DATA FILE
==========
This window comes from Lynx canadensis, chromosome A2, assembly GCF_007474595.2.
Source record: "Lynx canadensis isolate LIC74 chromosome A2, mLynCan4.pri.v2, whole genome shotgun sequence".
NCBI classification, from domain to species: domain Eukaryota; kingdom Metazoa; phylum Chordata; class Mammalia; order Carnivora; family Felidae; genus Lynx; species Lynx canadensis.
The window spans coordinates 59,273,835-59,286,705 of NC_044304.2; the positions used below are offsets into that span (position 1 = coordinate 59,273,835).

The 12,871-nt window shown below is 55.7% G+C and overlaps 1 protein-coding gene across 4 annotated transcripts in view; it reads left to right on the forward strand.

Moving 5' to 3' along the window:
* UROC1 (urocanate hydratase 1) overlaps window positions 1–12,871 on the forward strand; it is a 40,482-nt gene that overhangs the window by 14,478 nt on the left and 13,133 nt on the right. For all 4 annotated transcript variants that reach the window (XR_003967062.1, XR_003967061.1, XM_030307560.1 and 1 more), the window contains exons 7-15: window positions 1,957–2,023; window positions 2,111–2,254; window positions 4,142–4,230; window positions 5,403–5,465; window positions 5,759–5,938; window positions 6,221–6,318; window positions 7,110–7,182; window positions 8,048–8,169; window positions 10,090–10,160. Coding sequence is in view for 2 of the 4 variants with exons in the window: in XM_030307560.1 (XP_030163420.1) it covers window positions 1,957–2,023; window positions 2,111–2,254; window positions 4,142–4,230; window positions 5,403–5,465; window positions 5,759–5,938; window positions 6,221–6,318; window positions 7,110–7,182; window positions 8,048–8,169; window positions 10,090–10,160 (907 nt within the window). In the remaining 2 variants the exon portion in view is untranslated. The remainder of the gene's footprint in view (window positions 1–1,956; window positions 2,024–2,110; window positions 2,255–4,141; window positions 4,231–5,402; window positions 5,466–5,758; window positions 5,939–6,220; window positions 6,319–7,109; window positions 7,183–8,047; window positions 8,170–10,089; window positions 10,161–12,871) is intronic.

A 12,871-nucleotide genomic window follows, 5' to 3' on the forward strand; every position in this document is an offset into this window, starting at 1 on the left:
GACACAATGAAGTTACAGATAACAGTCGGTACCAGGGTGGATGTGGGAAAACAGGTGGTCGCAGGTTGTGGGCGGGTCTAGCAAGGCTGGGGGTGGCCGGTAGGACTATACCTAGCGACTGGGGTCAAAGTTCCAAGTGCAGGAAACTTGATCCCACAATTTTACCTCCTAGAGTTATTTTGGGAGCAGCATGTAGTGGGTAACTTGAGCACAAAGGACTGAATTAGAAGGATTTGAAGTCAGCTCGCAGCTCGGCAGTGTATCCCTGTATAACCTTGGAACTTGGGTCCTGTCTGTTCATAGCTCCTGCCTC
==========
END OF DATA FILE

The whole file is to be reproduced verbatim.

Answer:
This window comes from Lynx canadensis, chromosome A2, assembly GCF_007474595.2.
Source record: "Lynx canadensis isolate LIC74 chromosome A2, mLynCan4.pri.v2, whole genome shotgun sequence".
NCBI classification, from domain to species: domain Eukaryota; kingdom Metazoa; phylum Chordata; class Mammalia; order Carnivora; family Felidae; genus Lynx; species Lynx canadensis.
The window spans coordinates 59,273,835-59,286,705 of NC_044304.2; the positions used below are offsets into that span (position 1 = coordinate 59,273,835).

The 12,871-nt window shown below is 55.7% G+C and overlaps 1 protein-coding gene across 4 annotated transcripts in view; it reads left to right on the forward strand.

Moving 5' to 3' along the window:
* UROC1 (urocanate hydratase 1) overlaps window positions 1–12,871 on the forward strand; it is a 40,482-nt gene that overhangs the window by 14,478 nt on the left and 13,133 nt on the right. For all 4 annotated transcript variants that reach the window (XR_003967062.1, XR_003967061.1, XM_030307560.1 and 1 more), the window contains exons 7-15: window positions 1,957–2,023; window positions 2,111–2,254; window positions 4,142–4,230; window positions 5,403–5,465; window positions 5,759–5,938; window positions 6,221–6,318; window positions 7,110–7,182; window positions 8,048–8,169; window positions 10,090–10,160. Coding sequence is in view for 2 of the 4 variants with exons in the window: in XM_030307560.1 (XP_030163420.1) it covers window positions 1,957–2,023; window positions 2,111–2,254; window positions 4,142–4,230; window positions 5,403–5,465; window positions 5,759–5,938; window positions 6,221–6,318; window positions 7,110–7,182; window positions 8,048–8,169; window positions 10,090–10,160 (907 nt within the window). In the remaining 2 variants the exon portion in view is untranslated. The remainder of the gene's footprint in view (window positions 1–1,956; window positions 2,024–2,110; window positions 2,255–4,141; window positions 4,231–5,402; window positions 5,466–5,758; window positions 5,939–6,220; window positions 6,319–7,109; window positions 7,183–8,047; window positions 8,170–10,089; window positions 10,161–12,871) is intronic.

A 12,871-nucleotide genomic window follows, 5' to 3' on the forward strand; every position in this document is an offset into this window, starting at 1 on the left:
GACACAATGAAGTTACAGATAACAGTCGGTACCAGGGTGGATGTGGGAAAACAGGTGGTCGCAGGTTGTGGGCGGGTCTAGCAAGGCTGGGGGTGGCCGGTAGGACTATACCTAGCGACTGGGGTCAAAGTTCCAAGTGCAGGAAACTTGATCCCACAATTTTACCTCCTAGAGTTATTTTGGGAGCAGCATGTAGTGGGTAACTTGAGCACAAAGGACTGAATTAGAAGGATTTGAAGTCAGCTCGCAGCTCGGCAGTGTATCCCTGTATAACCTTGGAACTTGGGTCCTGTCTGTTCATAGCTCCTGCCTC